A fixed-dose approach to conducting emamectin benzoate tolerance assessments on field-collected sea lice, Lepeophtheirus salmonis

Whyte, S. K. and Westcott, J. D. and Elmoslemany, A. and Hammell, K. L. and Revie, C. W. (2013) A fixed-dose approach to conducting emamectin benzoate tolerance assessments on field-collected sea lice, Lepeophtheirus salmonis. Journal of fish diseases, 36 (3). pp. 283-292. ISSN 0140-7775

[img]
Preview
Text (Whyte-etal-JFD-2013-A-fixed-dose-approach-to-conducting-emamectin-benzoate-tolerance)
Whyte_etal_JFD_2013_A_fixed_dose_approach_to_conducting_emamectin_benzoate_tolerance.pdf
Accepted Author Manuscript

Download (965kB)| Preview

    Abstract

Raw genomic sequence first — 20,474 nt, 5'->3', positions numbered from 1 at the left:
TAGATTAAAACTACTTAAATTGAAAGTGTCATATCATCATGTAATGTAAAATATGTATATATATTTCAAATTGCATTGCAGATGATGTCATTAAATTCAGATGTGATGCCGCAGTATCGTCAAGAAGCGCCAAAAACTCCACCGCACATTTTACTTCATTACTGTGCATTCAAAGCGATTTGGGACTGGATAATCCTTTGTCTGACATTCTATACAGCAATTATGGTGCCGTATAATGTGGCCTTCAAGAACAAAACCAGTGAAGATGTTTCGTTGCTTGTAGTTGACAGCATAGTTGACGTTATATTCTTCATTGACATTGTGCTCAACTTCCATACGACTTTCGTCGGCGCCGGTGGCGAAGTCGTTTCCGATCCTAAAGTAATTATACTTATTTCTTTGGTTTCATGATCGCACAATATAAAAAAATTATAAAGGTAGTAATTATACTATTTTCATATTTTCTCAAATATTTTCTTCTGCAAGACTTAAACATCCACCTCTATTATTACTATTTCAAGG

In New Brunswick, Canada, the sea louse, Lepeophtheirus salmonis, poses an on-going management challenge to the health and productivity of commercially cultured Atlantic salmon, Salmo salar. While the in-feed medication, emamectin benzoate (SLICE®; Merck), has been highly effective for many years, evidence of increased tolerance has been observed in the field since late 2008. Although bioassays on motile stages are a common tool to monitor sea lice sensitivity to emamectin benzoate in field-collected sea lice, they require the collection of large numbers of sea lice due to inherent natural variability in the gender and stage response to chemotherapeutants. In addition, sensitive instruments such as EC50 analysis may be unnecessarily complex to characterize susceptibility subsequent to a significant observed decline in efficacy. This study proposes an adaptation of the traditional, dose-response format bioassay to a fixed-dose method. Analysis of 657 bioassays on preadult and adult stages of sea lice over the period 2008-2011 indicated a population of sea lice in New Brunswick with varying degrees of susceptibility to emamectin benzoate. A seasonal and spatial effect was observed in the robustness of genders and stages of sea lice, which suggest that mixing different genders and stages of lice within a single bioassay may result in pertinent information being overlooked. Poor survival of adult female lice in bioassays, particularly during May/June, indicates it may be prudent to consider excluding this stage from bioassays conducted at certain times of the year. This work demonstrates that fixed-dose bioassays can be a valuable technique in detecting reduced sensitivity in sea lice populations with varying degrees of susceptibility to emamectin benzoate treatments.